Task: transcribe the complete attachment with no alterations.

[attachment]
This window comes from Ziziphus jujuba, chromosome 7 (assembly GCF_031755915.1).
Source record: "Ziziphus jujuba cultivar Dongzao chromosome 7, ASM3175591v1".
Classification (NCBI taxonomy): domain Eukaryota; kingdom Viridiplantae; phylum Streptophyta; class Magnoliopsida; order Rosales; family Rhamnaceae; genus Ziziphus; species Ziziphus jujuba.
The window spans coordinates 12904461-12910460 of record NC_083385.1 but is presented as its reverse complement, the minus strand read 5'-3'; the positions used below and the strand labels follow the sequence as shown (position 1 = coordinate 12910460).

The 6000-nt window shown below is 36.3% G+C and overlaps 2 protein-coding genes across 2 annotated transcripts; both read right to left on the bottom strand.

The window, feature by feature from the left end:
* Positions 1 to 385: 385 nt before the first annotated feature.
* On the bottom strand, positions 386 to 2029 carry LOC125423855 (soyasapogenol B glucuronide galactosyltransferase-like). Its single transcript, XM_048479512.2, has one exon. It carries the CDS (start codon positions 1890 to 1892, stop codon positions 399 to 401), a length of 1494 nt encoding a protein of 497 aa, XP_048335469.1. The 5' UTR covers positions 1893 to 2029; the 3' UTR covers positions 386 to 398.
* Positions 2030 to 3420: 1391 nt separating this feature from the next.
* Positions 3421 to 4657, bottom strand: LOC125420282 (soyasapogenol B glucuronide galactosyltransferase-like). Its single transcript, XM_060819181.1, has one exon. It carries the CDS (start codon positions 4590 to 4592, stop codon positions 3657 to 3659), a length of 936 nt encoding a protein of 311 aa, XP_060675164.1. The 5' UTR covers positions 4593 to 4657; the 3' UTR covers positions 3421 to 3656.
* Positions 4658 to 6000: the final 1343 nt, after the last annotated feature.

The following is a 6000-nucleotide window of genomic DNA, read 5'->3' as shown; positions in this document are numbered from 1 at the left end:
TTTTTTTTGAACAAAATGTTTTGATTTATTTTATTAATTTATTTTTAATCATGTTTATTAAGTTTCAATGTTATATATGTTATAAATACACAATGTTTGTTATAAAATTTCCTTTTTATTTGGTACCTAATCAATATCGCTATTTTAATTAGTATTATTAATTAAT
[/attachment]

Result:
This window comes from Ziziphus jujuba, chromosome 7 (assembly GCF_031755915.1).
Source record: "Ziziphus jujuba cultivar Dongzao chromosome 7, ASM3175591v1".
Classification (NCBI taxonomy): domain Eukaryota; kingdom Viridiplantae; phylum Streptophyta; class Magnoliopsida; order Rosales; family Rhamnaceae; genus Ziziphus; species Ziziphus jujuba.
The window spans coordinates 12904461-12910460 of record NC_083385.1 but is presented as its reverse complement, the minus strand read 5'-3'; the positions used below and the strand labels follow the sequence as shown (position 1 = coordinate 12910460).

The 6000-nt window shown below is 36.3% G+C and overlaps 2 protein-coding genes across 2 annotated transcripts; both read right to left on the bottom strand.

The window, feature by feature from the left end:
* Positions 1 to 385: 385 nt before the first annotated feature.
* On the bottom strand, positions 386 to 2029 carry LOC125423855 (soyasapogenol B glucuronide galactosyltransferase-like). Its single transcript, XM_048479512.2, has one exon. It carries the CDS (start codon positions 1890 to 1892, stop codon positions 399 to 401), a length of 1494 nt encoding a protein of 497 aa, XP_048335469.1. The 5' UTR covers positions 1893 to 2029; the 3' UTR covers positions 386 to 398.
* Positions 2030 to 3420: 1391 nt separating this feature from the next.
* Positions 3421 to 4657, bottom strand: LOC125420282 (soyasapogenol B glucuronide galactosyltransferase-like). Its single transcript, XM_060819181.1, has one exon. It carries the CDS (start codon positions 4590 to 4592, stop codon positions 3657 to 3659), a length of 936 nt encoding a protein of 311 aa, XP_060675164.1. The 5' UTR covers positions 4593 to 4657; the 3' UTR covers positions 3421 to 3656.
* Positions 4658 to 6000: the final 1343 nt, after the last annotated feature.

The following is a 6000-nucleotide window of genomic DNA, read 5'->3' as shown; positions in this document are numbered from 1 at the left end:
TTTTTTTTGAACAAAATGTTTTGATTTATTTTATTAATTTATTTTTAATCATGTTTATTAAGTTTCAATGTTATATATGTTATAAATACACAATGTTTGTTATAAAATTTCCTTTTTATTTGGTACCTAATCAATATCGCTATTTTAATTAGTATTATTAATTAAT